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Eur J Clin Nutr. 1998 Sep;52(9):690-3.

Peripheral body fat has a protective role on bone mineral density in elderly women.

Author information

1
Department of Rheumatology, University Federico II, Naples, Italy.

Abstract

OBJECTIVES:

To determine whether bone mineral density is lower in women living in homes for the elderly as compared to free dwelling control subjects, and to investigate factors affecting possible differences. This is the first study with this objective as the primary aim.

DESIGN:

Case-control study.

SUBJECTS AND METHODS:

Institutionalised independent elderly women (n = 22, mean age = 75.1 y+/-6.43 s.d.) randomly selected in a home for the elderly and 22 age-matched control women randomly selected from a sample representative of the independent non institutionalised local population who underwent dual energy X-ray absorptiometry (DXA) at the lumbar spine and right femoral neck; anthropometric measurements (height, weight, subscapular and triceps skinfold thickness); general questionnaire.

RESULTS:

Mean bone mineral density at the femoral neck was 0.618 g/cm2 (+/-0.130s.d.) in institutionalised women and 0.709 g/cm2 (+/-0.106 s.d.) in controls (P = 0.02, t-test). Controlling for confounding factors in the analysis of covariance, triceps skinfold thickness and living in a home for the elderly turned out to be significant determinants of bone mineral density.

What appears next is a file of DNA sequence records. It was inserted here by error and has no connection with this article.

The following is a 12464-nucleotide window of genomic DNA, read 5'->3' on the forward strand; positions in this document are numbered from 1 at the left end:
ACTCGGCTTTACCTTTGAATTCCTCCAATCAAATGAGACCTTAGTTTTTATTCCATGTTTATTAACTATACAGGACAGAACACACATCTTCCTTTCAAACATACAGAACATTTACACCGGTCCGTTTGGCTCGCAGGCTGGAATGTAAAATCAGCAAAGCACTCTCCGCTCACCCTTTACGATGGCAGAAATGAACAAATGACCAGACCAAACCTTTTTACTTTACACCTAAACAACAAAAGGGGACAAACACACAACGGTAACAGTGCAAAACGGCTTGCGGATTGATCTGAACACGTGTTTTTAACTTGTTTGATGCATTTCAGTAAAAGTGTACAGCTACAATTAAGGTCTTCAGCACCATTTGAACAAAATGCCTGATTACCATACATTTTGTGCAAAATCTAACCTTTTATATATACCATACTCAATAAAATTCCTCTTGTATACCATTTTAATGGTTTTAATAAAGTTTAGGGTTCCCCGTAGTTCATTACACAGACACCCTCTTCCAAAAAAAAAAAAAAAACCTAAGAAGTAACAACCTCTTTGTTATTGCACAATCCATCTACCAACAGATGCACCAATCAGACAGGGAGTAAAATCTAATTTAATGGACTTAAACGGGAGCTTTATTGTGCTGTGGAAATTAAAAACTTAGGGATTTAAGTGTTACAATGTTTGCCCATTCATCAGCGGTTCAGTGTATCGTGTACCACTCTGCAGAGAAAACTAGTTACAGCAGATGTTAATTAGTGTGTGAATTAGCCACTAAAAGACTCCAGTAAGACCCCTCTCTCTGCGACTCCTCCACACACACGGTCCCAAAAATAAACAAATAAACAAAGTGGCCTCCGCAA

CONCLUSION:

When compared to free dwelling control subjects, institutionalised women show lower bone density, that is the main risk factor for fracture. Reduced peripheral body fat was significantly associated with the low bone mineral density observed. Health programs aimed at decreasing the incidence of fractures among institutionalised subjects will also have to consider the effect of nutritional or life style factors that reduce peripheral body fat.

PMID:
9756127
[Indexed for MEDLINE]

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